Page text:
We need to submit to Lisa Sharon Harper, and Dr. Cornel West, and Pastor Traci Blackmon who were there on the FRONT LINES of the Charlottesville counter-protest, risking their safety and their very lives standing up for the inalienable rights of humanity, the threatening of which we, safe in our privileged ivory towers, condemn from afar as vile.
We need to submit to the teaching of Professor Carol Anderson and Michelle Alexander before we dare open our mouths to speak about racial divide and systemic, institutional injustice that people are suffering from in our country.
We need to submit Rev. Dr. William Barber and Rev. Al Sharpton, who have been in this fight for decades and have led thousands of protests in the streets, and not become proud of ourselves for launching into our very first protest on our smartphones.
We need to submit to the leadership and respect the political voice of Michael Eric Dyson, Marc Lamont Hill, Charles M. Blow, and Van Jones and not feel the need to qualify or add to their words when it comes to issues of racial climate and political implications.
We need to submit to our friends of color: the men and women with whom we live, work, learn, and play, and believe them (and support them) when they say they feel hurt, or scared, or betrayed, even if we don’t understand.
We need to submit to them when they describe a society that we don’t quite recognize because the system treats them differently than it treats us.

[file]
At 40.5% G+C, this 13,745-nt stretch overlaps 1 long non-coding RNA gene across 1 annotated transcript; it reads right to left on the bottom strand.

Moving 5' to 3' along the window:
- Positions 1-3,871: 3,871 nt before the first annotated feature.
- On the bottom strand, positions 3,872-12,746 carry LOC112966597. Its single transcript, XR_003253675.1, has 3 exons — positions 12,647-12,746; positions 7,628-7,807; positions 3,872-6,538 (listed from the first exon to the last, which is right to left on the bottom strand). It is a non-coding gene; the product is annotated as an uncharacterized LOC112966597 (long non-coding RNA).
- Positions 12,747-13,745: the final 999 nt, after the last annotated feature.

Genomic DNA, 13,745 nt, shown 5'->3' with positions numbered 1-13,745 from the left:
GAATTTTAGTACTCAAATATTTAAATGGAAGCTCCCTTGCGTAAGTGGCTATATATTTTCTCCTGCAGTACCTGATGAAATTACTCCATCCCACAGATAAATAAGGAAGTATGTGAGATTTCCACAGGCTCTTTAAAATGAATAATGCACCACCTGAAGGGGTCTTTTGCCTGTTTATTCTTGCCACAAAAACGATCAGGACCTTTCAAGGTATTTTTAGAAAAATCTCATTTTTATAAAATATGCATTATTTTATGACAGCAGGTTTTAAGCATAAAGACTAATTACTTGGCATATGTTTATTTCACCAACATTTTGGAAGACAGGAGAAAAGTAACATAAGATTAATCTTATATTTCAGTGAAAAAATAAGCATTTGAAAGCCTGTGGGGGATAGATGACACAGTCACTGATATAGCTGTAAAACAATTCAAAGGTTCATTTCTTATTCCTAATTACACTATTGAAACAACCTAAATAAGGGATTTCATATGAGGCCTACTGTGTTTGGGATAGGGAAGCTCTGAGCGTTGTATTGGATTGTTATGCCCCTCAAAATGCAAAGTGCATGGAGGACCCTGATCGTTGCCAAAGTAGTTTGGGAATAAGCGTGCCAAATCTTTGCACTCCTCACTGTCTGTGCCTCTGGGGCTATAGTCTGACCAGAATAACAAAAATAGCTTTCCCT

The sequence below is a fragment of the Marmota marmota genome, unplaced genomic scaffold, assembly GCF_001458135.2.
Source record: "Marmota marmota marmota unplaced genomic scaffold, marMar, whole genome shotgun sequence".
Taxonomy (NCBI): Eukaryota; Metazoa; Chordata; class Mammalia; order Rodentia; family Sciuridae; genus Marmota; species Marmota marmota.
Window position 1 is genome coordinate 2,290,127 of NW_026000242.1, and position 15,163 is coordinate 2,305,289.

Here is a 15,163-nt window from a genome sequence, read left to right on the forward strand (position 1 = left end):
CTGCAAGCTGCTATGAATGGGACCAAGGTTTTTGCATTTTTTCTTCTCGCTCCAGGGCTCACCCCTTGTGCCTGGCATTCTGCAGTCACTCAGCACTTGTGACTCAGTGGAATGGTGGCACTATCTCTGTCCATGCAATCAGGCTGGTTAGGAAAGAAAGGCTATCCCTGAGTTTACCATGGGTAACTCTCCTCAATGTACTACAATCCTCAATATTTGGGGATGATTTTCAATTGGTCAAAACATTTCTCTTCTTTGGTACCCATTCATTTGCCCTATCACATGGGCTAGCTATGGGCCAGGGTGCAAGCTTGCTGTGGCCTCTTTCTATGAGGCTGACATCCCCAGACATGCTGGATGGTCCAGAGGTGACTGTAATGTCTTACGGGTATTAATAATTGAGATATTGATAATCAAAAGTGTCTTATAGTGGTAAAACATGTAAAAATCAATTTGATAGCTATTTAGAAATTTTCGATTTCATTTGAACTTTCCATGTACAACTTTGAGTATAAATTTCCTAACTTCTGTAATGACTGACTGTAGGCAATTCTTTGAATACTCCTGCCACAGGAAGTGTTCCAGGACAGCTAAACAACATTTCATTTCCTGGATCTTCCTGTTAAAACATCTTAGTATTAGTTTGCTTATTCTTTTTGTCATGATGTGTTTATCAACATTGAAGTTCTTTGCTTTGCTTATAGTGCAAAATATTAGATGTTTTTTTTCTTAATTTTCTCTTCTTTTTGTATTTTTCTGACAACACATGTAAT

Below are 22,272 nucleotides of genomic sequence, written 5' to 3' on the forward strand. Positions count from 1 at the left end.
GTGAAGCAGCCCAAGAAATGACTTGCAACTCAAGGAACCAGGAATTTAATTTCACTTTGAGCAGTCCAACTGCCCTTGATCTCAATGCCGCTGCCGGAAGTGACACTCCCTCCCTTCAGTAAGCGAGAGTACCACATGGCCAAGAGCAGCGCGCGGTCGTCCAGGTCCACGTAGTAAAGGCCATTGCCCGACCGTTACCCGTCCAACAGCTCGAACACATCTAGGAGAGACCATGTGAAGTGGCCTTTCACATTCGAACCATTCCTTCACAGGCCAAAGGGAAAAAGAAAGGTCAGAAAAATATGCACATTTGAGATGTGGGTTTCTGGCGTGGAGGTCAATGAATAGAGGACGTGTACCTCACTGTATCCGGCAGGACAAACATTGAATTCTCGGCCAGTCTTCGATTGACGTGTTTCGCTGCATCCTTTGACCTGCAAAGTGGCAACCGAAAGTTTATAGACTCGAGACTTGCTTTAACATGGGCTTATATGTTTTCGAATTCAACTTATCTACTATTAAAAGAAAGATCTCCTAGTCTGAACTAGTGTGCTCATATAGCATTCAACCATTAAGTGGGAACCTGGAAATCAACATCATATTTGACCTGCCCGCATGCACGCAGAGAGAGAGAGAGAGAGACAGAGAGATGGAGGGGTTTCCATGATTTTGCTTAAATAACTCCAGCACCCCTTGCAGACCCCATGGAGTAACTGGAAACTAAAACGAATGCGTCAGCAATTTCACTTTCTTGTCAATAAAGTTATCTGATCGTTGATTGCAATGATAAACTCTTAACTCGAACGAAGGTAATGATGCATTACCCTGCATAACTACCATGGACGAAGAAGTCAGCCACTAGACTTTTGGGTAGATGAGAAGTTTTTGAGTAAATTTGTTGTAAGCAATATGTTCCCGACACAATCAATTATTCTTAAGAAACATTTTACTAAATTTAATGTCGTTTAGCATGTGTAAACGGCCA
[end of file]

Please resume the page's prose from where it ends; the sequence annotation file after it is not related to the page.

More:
We need to submit to them when they talk about laws and policies that are critical to human rights and not think we know better or suspect that they have an ulterior agenda.
We need to submit, and not dismiss. Submit, and not correct. Submit, and not invalidate.
Submit by listening. LISTEN to the people of color in your life. Just stop and really, truly, listen. It’s sometimes hard for us because, let’s face it, we are very used to being listened to. Listening costs you self-discipline but builds in you empathy—a far more valuable currency.
Submit by learning. Let the people of color in your circle of friends teach you and help you; give them a blank check to call you out, if need be. Put the messages and voices of ethnic and racial leaders in your Twitter feed and on your Facebook news; put their books on your shelves and their words in your ears. If you’re not sure where to start, you can start by following the people mentioned above.
Lisa Harper @lisasharper
Dr. Cornel West @cornelwest
Rev. Dr. William Barber @RevDrBarber
Michael Eric Dyson @MichaelEDyson
Van Jones @VanJones68
Charles M. Blow @CharlesMBlow
Marc Lamont Hill @marclamonthill
Pastor Traci Blackmon @pastortraci
Professor Carol Anderson @ProfCAnderson
Michelle Alexander @thenewjimcrow
Rev. Al Sharpton @TheRevAl
Submit by amplifying their voice. People of color don’t need us to speak for them; we would probably do harm if we tried. So let’s not insult them by shouting over them. Instead, use your platform and voice—which carries weight, mind you—to point others to their voices. Maybe others will begin listening too.
Submit by challenging others. “White people…get your people,” was a quote from @TyreeBP on August 12th. Calling out, standing against, and ending every form of white supremacy IS on us; WE have to be the ones to end this, first in our own hearts and then in every other white person you know. If you see it, stop it. If you smell it, dig it out and get rid of it. If you even think you heard it from someone, get immediate clarity and condemn it.
Submit by stepping up. Go to discussions and talks about race and America. Join gatherings and movements that seek to bring racial justice and equity. Get side-by-side with people of color so they can see you, and feel you, and know that you have their back. And don’t punk out—keep stepping up. This is not going away anytime soon.
Lastly, don’t you dare buy into the lie that submission is lessening your worth, your value, or your rights in any way. That is the welcome sign on the gate to the hell of white supremacy. It is false.
White folks, I’m calling us on this. It’s time to submit.